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The Universal Resolving Algorithm: Inverse Computation in a Functional Language
 in Mathematics of Program Construction. Proceedings
, 2000
"... We present an algorithm for inverse computation in a firstorder functional language based on the notion of a perfect process tree. The Universal Resolving Algorithm (URA) introduced in this paper is sound and complete, and computes each solution, if it exists, in finite time. The algorithm has been ..."
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Cited by 23 (3 self)
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We present an algorithm for inverse computation in a firstorder functional language based on the notion of a perfect process tree. The Universal Resolving Algorithm (URA) introduced in this paper is sound and complete, and computes each solution, if it exists, in finite time. The algorithm has been implemented for TSG, a typed dialect of SGraph, and shows some remarkable results for the inverse computation of functional programs such as pattern matching and the inverse interpretation of Whileprograms.
Pathbased Inductive Synthesis for Program Inversion
"... In this paper, we investigate the problem of semiautomated inversion of imperative programs, which has the potential to make it much easier and less error prone to write programs that naturally pair as inverses, such as insert/delete operations, compressors/decompressors, and so on. Viewing inversi ..."
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Cited by 15 (6 self)
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In this paper, we investigate the problem of semiautomated inversion of imperative programs, which has the potential to make it much easier and less error prone to write programs that naturally pair as inverses, such as insert/delete operations, compressors/decompressors, and so on. Viewing inversion as a subproblem of program synthesis, we propose a novel synthesis technique called Pathbased Inductive Synthesis (PINS) and apply it to inversion. PINS starts from a program P and a template T for its inverse. PINS then iteratively refines the space of template instantiations by exploring paths in the composition of P and T with symbolic execution. PINS uses an SMT solver to intelligently guide the refinement process, based on the paths explored so far. The key idea motivating this approach is the small pathbound hypothesis: that the behavior of a program can be summarized with a small, carefully chosen set of its program paths. We evaluated PINS by using it to invert 14 programs such as compressors (e.g., LempelZivWelch), encoders (e.g., UUEncode), and arithmetic operations (e.g., vector rotation). Most of these examples are difficult or impossible to invert using prior techniques, but PINS was able to invert all of them. We also found that a semiautomated technique we developed to mine a template from the program to be inverted worked well. In our experiments, PINS takes between one second to thirty minutes to synthesize inverses. We believe this proofofconcept implementation demonstrates the viability of the PINS approach to program synthesis.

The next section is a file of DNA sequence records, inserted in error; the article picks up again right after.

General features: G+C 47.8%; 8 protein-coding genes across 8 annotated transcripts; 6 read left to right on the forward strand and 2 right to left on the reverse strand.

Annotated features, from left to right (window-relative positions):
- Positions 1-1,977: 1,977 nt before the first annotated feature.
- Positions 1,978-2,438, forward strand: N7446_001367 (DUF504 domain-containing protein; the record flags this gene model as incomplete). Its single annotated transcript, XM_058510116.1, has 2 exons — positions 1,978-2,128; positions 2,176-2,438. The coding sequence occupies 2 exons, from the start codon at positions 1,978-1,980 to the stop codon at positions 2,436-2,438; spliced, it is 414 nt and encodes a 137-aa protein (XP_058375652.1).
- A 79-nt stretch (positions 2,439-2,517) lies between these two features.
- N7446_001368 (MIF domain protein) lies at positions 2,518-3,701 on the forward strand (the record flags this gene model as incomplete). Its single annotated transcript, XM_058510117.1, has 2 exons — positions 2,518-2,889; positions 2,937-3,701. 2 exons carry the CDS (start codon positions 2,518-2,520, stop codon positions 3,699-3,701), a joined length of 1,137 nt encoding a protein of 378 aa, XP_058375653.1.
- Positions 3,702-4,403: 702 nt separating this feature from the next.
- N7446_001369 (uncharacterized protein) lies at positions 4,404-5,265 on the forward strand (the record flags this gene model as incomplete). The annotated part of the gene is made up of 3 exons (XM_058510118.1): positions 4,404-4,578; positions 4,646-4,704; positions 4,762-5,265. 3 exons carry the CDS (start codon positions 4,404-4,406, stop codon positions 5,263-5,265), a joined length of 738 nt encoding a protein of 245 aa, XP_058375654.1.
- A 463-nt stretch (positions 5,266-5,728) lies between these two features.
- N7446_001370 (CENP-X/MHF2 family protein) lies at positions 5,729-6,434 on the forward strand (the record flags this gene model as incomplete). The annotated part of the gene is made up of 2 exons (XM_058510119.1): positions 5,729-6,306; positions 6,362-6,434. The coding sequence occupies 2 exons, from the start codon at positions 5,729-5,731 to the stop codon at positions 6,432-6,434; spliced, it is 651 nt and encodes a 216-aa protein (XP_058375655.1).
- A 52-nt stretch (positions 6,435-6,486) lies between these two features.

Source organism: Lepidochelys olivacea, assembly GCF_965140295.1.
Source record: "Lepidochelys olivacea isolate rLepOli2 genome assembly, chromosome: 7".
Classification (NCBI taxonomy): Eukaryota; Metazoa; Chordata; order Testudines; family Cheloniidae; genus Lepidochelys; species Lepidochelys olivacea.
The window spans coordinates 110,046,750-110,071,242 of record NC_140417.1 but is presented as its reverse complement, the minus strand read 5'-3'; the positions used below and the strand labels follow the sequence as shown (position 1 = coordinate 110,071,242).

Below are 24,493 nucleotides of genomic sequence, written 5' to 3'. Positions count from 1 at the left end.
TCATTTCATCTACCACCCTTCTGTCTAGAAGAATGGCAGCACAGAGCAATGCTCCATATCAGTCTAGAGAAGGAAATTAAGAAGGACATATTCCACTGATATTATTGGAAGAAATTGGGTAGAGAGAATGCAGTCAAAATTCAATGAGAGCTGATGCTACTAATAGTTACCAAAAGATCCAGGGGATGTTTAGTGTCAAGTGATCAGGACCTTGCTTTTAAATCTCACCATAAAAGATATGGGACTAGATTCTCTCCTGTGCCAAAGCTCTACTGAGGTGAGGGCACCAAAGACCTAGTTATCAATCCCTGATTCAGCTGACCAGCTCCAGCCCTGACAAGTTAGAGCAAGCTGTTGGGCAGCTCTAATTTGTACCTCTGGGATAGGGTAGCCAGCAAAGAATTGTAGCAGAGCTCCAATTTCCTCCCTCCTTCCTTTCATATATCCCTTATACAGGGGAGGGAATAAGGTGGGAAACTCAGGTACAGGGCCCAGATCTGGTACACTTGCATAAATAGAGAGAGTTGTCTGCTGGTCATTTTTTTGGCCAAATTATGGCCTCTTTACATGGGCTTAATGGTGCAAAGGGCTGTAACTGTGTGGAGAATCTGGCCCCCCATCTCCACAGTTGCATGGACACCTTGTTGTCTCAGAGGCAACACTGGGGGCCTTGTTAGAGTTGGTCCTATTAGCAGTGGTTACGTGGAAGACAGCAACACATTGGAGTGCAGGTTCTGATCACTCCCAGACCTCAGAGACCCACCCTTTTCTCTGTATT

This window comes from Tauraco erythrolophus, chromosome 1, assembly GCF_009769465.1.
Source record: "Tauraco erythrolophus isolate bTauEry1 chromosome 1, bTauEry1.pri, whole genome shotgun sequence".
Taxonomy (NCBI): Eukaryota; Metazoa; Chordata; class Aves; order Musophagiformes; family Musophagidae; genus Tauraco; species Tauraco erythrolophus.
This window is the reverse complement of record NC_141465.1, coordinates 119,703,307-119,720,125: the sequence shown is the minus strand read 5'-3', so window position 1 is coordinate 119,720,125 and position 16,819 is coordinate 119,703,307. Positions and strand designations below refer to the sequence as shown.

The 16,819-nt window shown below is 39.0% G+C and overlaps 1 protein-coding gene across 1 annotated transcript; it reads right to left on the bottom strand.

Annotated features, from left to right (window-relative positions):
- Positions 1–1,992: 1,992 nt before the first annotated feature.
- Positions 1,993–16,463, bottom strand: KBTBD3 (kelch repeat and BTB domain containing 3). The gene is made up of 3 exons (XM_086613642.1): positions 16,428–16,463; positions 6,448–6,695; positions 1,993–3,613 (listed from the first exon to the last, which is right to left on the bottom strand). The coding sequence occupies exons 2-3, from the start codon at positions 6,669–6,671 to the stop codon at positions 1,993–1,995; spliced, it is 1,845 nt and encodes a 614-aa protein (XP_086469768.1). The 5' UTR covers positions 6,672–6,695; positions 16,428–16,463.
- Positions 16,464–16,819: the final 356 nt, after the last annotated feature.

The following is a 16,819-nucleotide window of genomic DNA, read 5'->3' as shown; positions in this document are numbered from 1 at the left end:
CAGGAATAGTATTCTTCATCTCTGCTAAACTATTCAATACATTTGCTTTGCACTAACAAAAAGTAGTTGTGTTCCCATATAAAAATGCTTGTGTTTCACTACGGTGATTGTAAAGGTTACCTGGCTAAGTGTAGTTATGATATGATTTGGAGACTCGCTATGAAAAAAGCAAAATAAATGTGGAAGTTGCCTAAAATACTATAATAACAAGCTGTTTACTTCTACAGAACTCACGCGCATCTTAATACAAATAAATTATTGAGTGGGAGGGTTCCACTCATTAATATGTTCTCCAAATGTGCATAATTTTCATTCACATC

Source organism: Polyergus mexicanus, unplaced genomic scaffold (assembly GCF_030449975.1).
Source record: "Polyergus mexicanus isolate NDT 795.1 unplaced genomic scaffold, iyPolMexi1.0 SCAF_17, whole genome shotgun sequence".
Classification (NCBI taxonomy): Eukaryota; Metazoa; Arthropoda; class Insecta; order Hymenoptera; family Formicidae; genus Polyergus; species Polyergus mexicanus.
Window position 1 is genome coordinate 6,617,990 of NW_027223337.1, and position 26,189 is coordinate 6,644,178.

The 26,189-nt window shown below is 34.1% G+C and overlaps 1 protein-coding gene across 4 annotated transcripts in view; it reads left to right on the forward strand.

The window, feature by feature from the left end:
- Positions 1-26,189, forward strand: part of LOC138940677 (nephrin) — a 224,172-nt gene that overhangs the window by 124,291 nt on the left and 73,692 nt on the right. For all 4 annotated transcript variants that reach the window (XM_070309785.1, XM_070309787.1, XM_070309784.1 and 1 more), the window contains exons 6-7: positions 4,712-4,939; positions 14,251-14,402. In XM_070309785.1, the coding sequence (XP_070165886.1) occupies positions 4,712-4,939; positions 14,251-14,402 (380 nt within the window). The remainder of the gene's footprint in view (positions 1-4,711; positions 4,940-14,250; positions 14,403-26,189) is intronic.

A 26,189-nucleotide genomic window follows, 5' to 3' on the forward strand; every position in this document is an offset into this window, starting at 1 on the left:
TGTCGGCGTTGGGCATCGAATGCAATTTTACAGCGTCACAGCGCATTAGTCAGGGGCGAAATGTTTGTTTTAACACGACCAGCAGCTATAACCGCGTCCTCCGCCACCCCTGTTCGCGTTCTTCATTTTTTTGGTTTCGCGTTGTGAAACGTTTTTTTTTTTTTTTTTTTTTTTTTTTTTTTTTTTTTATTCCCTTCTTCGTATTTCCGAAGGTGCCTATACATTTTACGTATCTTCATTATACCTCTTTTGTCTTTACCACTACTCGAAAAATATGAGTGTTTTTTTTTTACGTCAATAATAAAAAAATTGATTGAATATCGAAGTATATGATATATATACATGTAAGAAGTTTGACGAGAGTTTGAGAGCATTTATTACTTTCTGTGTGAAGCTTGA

Principles of Inverse Computation and the Universal Resolving Algorithm
 IN THE ESSENCE OF COMPUTATION: COMPLEXITY, ANALYSIS, TRANSFORMATION
, 2002
"... We survey fundamental concept in inverse programming and present the Universal Resolving Algorithm (URA), an algorithm for inverse computation in a firstorder, functional programming language. We discusst he principles behind the algorithm, including a threestep approach based on the notion of a p ..."
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Cited by 13 (2 self)
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We survey fundamental concept in inverse programming and present the Universal Resolving Algorithm (URA), an algorithm for inverse computation in a firstorder, functional programming language. We discusst he principles behind the algorithm, including a threestep approach based on the notion of a perfect process tree, and demonstrate our implementation with several examples. We explaint he idea of a semantics modifier for inverse computation which allows us to perform inverse computation in other programming languages via interpreters.
Automatic Inversion Generates DivideandConquer Parallel Programs
"... Divideandconquer algorithms are suitable for modern parallel machines, tending to have large amounts of inherent parallelism and working well with caches and deep memory hierarchies. Among others, list homomorphisms are a class of recursive functions on lists, which match very well with the divide ..."
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Cited by 5 (3 self)